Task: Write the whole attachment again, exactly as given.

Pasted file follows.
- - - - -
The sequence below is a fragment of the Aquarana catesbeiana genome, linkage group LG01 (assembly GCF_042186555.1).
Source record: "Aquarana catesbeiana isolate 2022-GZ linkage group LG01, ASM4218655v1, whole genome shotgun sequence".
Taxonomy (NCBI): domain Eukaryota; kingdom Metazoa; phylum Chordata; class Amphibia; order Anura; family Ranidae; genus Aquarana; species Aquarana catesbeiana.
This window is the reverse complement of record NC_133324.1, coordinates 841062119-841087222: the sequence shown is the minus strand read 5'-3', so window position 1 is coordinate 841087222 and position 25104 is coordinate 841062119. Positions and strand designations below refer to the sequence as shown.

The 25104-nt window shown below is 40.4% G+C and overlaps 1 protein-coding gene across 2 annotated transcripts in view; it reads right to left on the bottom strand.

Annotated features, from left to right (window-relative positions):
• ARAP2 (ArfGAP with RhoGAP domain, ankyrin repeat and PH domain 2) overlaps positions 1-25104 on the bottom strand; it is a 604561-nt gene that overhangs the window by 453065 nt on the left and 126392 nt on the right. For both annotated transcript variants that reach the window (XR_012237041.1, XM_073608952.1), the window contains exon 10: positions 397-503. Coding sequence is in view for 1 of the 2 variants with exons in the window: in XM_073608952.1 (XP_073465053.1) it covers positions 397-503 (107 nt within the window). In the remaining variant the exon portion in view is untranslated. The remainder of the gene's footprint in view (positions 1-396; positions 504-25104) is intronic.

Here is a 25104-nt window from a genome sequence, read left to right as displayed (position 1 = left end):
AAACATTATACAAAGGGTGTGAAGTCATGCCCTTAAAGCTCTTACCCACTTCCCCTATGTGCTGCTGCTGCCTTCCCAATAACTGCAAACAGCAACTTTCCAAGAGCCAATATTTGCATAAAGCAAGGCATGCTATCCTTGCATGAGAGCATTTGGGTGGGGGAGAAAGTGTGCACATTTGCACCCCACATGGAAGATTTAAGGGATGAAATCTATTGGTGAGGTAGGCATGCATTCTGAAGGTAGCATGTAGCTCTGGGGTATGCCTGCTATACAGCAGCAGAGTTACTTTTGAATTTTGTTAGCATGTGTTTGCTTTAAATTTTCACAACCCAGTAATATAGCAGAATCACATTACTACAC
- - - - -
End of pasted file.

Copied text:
The sequence below is a fragment of the Aquarana catesbeiana genome, linkage group LG01 (assembly GCF_042186555.1).
Source record: "Aquarana catesbeiana isolate 2022-GZ linkage group LG01, ASM4218655v1, whole genome shotgun sequence".
Taxonomy (NCBI): domain Eukaryota; kingdom Metazoa; phylum Chordata; class Amphibia; order Anura; family Ranidae; genus Aquarana; species Aquarana catesbeiana.
This window is the reverse complement of record NC_133324.1, coordinates 841062119-841087222: the sequence shown is the minus strand read 5'-3', so window position 1 is coordinate 841087222 and position 25104 is coordinate 841062119. Positions and strand designations below refer to the sequence as shown.

The 25104-nt window shown below is 40.4% G+C and overlaps 1 protein-coding gene across 2 annotated transcripts in view; it reads right to left on the bottom strand.

Annotated features, from left to right (window-relative positions):
• ARAP2 (ArfGAP with RhoGAP domain, ankyrin repeat and PH domain 2) overlaps positions 1-25104 on the bottom strand; it is a 604561-nt gene that overhangs the window by 453065 nt on the left and 126392 nt on the right. For both annotated transcript variants that reach the window (XR_012237041.1, XM_073608952.1), the window contains exon 10: positions 397-503. Coding sequence is in view for 1 of the 2 variants with exons in the window: in XM_073608952.1 (XP_073465053.1) it covers positions 397-503 (107 nt within the window). In the remaining variant the exon portion in view is untranslated. The remainder of the gene's footprint in view (positions 1-396; positions 504-25104) is intronic.

Here is a 25104-nt window from a genome sequence, read left to right as displayed (position 1 = left end):
AAACATTATACAAAGGGTGTGAAGTCATGCCCTTAAAGCTCTTACCCACTTCCCCTATGTGCTGCTGCTGCCTTCCCAATAACTGCAAACAGCAACTTTCCAAGAGCCAATATTTGCATAAAGCAAGGCATGCTATCCTTGCATGAGAGCATTTGGGTGGGGGAGAAAGTGTGCACATTTGCACCCCACATGGAAGATTTAAGGGATGAAATCTATTGGTGAGGTAGGCATGCATTCTGAAGGTAGCATGTAGCTCTGGGGTATGCCTGCTATACAGCAGCAGAGTTACTTTTGAATTTTGTTAGCATGTGTTTGCTTTAAATTTTCACAACCCAGTAATATAGCAGAATCACATTACTACAC